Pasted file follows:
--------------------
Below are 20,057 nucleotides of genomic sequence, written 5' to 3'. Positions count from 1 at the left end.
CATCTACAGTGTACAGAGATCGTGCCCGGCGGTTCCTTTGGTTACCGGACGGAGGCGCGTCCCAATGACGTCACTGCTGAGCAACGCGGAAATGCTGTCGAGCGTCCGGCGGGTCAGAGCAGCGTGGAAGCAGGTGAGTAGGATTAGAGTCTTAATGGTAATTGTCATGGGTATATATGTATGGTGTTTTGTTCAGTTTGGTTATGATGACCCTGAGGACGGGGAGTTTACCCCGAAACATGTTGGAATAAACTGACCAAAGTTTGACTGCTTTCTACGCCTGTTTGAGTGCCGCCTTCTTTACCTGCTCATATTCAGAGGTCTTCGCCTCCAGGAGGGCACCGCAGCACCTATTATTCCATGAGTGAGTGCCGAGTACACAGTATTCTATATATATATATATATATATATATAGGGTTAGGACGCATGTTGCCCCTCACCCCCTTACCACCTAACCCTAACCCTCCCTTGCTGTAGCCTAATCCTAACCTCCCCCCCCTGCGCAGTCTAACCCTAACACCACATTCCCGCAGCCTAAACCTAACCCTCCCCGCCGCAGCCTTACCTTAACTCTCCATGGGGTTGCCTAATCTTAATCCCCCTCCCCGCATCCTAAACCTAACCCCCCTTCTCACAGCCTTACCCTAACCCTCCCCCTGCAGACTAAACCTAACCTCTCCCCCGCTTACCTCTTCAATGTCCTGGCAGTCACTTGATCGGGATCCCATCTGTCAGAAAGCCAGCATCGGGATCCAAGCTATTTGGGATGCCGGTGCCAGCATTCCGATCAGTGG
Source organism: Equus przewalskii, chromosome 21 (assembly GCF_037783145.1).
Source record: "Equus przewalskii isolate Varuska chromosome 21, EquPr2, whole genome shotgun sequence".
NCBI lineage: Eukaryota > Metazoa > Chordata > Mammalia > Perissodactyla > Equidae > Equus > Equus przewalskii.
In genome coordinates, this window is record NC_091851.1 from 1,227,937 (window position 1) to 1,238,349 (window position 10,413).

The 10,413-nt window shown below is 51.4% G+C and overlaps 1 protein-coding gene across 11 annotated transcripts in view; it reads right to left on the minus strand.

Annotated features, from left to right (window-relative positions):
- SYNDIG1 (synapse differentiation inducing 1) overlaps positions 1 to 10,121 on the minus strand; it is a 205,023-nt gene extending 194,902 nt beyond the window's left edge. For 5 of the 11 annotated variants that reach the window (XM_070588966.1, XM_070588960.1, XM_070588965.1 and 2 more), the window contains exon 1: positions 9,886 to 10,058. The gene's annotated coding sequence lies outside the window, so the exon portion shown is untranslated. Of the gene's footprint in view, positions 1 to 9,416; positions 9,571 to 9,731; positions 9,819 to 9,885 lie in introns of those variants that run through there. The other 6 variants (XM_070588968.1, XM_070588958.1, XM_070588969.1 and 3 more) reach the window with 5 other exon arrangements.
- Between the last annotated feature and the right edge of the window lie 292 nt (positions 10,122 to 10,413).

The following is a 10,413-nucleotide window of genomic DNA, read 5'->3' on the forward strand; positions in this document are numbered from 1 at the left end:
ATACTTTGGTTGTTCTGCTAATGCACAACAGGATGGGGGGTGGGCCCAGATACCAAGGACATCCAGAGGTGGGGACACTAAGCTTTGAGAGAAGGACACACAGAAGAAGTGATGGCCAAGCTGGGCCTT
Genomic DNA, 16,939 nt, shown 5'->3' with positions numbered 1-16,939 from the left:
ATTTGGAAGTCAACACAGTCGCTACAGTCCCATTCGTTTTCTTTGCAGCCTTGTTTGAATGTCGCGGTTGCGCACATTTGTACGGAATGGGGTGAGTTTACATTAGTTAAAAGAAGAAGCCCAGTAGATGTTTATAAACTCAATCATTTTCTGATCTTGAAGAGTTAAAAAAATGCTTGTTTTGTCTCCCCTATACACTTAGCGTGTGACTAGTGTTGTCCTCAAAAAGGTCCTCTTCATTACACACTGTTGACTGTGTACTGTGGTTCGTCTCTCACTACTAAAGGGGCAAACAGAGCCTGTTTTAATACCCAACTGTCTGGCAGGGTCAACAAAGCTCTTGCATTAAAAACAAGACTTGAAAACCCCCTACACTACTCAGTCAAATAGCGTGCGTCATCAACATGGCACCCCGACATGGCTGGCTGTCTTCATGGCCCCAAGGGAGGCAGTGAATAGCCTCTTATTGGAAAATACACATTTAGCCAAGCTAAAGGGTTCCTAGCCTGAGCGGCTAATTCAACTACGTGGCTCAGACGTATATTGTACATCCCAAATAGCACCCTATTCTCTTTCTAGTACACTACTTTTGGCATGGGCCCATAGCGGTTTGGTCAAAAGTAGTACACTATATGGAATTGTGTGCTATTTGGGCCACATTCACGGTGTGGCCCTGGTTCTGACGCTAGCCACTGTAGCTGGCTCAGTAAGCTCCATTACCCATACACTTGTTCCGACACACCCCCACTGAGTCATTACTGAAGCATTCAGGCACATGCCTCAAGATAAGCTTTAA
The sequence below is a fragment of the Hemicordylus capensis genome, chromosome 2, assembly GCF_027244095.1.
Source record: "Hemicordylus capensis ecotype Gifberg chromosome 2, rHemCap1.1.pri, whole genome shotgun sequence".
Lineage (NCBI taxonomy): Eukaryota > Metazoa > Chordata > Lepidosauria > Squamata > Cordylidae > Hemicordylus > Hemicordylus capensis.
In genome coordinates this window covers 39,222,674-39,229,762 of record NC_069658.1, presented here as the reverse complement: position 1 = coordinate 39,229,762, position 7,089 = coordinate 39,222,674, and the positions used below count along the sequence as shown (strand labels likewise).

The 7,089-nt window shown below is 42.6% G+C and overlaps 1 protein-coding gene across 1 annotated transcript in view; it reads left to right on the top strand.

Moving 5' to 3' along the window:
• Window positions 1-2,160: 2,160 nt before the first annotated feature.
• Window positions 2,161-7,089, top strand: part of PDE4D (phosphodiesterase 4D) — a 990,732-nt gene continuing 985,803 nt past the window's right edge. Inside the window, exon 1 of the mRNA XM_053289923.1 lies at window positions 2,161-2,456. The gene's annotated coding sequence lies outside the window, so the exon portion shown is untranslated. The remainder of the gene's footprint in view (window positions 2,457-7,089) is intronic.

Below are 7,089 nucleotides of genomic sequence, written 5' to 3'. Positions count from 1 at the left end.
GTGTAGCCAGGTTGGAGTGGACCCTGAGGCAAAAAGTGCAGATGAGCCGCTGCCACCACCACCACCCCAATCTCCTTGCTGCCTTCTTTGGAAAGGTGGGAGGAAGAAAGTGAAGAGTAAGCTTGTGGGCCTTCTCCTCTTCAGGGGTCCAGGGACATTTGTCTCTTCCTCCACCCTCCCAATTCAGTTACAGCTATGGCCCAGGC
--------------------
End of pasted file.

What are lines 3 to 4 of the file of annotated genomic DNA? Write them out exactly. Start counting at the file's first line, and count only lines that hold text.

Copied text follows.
Source organism: Equus przewalskii, chromosome 21 (assembly GCF_037783145.1).
Source record: "Equus przewalskii isolate Varuska chromosome 21, EquPr2, whole genome shotgun sequence".